Creating a new URL

The following was written before the usage of URLs (URIs) was much reduced through the use of Drupal's Books, Stories and navigation systems.

The URLs of particular pages are part of the user interface of this web site and should be chosen carefully, if they are needed. Although many users will never manually type a URL, they may see them in the address bar of their web browser, they may copy and paste them into emails to friends, and they may see them in print in articles, for example in the Journal.

URLs should never change. Once a page has been published, it may get bookmarked, linked to from other sites, indexed by search engines, and so on. This means that it is important to get the URL right first time. If in any doubt, please consult with someone else (the webmaster?) for guidance. Having said that, if absolutely necessary, a page can be moved to a different URL, and things can be done to ensure that people trying to visit the old URL get redirected.

Since getting URLs right first time is quite important, the webmaster considered a policy that you must ask every time before creating a new page. However, this was rejected this as unnecessarily draconian. You may still want to ask the webmaster anyway, since he may need to work out where any new page should fit into the site structure, where it should be linked from; and the indexer will need to be informed of the new page's existence. It is not that the webmaster thinks you are likely to make mistakes (at least no more likely than he is), but that correcting a mistake later is painful, and the more pairs of eyes that look at what is proposed before it is set in stone, the more chance there is of any mistakes coming to light when they can be fixed painlessly.

When choosing the URL for a new page, please consider:

  • People looking at the URL should have a reasonable idea what it points to.
  • URLs should be as short as possible (URLs longer than one line of a plain text email—about 72 characters—are particularly bad).
  • Only lower-case letters should be used in URLs. Upper-case letters are perfectly valid, but unusual, and users should not have to think about upper/lower case when they are entering a URL, so keep it all lower-case.
  • Similarly, avoid all punctuation other than ‘/’ and ‘.’.
  • When running two words together (don’t, unless you have to) be careful. ‘danpromotion’ is OK. Something like ‘fortypee’ would be ambiguous (forty pee, for type e, OK, you could probably make up a better example yourself), and should be avoided.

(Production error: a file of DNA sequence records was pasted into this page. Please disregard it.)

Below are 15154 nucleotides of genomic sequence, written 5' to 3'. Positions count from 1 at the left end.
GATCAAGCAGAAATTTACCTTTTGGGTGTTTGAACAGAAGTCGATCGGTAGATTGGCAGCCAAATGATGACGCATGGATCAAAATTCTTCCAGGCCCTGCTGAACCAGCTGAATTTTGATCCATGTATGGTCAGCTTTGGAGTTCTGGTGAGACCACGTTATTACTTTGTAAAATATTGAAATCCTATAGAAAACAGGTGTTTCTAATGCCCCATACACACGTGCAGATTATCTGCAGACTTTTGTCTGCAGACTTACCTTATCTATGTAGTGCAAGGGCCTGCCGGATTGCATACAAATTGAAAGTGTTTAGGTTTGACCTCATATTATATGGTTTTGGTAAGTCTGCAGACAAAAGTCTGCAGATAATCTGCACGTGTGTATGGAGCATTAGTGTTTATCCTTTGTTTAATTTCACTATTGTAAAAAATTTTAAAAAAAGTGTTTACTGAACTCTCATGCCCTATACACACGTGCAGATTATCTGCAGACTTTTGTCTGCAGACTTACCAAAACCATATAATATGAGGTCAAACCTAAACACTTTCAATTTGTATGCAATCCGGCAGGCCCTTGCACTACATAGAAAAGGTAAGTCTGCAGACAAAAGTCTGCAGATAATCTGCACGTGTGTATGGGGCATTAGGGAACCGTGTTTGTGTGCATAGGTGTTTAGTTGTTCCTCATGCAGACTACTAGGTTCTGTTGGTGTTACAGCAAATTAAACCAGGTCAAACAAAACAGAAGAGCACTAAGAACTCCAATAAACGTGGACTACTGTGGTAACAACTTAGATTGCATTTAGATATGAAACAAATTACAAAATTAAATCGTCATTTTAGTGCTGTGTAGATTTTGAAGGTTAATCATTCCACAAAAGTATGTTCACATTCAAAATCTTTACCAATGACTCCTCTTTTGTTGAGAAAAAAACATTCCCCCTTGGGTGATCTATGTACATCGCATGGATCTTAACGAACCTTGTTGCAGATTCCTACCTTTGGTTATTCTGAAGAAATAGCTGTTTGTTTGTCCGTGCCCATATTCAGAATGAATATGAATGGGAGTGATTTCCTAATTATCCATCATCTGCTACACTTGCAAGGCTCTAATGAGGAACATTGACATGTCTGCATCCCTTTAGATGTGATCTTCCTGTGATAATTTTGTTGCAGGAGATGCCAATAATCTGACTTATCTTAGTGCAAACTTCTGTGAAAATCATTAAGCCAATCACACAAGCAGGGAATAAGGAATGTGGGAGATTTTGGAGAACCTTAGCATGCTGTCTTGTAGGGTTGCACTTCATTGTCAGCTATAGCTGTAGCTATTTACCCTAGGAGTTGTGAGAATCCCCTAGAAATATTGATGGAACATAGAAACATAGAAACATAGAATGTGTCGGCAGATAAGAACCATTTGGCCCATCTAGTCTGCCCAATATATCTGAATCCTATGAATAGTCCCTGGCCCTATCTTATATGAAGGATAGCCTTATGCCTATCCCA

• The URL should describe the contents of the page identified, and not the technology used to produce it. So avoid URLs like:

    • ‘/cgi-big/…’
    • ‘/tournaments/index.html’ (Keep the file as /tournaments/index.html on the server, but always refer to it as plain ‘/tournaments/’ in URLs)
    • ‘pagename.php’, ‘pagename.shtml’, and so on—the user is not interested in how the page they are viewing was generated. (Even ‘.html’ is arguably bad, however, HTML is the format of the information in the page, not how it was produced, so may convey some useful information. For example you could have pages ‘fred.txt’, ‘fred.html’, ‘fred.pdf’ which present the same information in different formats. And in URLs like ‘image.png’ and ‘image.jpeg’ the information about file format certainly is useful.)
  • Particular extensions:

    • Use ‘.html’, not ‘.htm’
    • Use ‘.jpg’, not ‘.jpeg’
    • The webmaster has now modified the setup so the rules about particular extensions are enforced. That is, if you attempt to go to the page something.htm, it will immediately redirect you to something.html.

Note: Drupal does not require that you include an extension, and arguably it's better if we don't use them in future. However, any reference to another page on the site must match exactly the URL that is allocated for the item in question. That is, if an extension is used when the item is created then is must be quoted in the reference. If not, then not.

All existing pages have their URL recorded on the system with and without .html for ease of access and to preserve existing links. There are additional short-cut URLs that don't have the .html.

Generally the one held on the page is the one without the .html, with the one with the .html declared as an additional alias against the node.

News stories do not have meaningful URLs recorded against them.



Last updated Thu May 20 2010. If you have any comments, please email the webmaster on web-master AT britgo DOT org.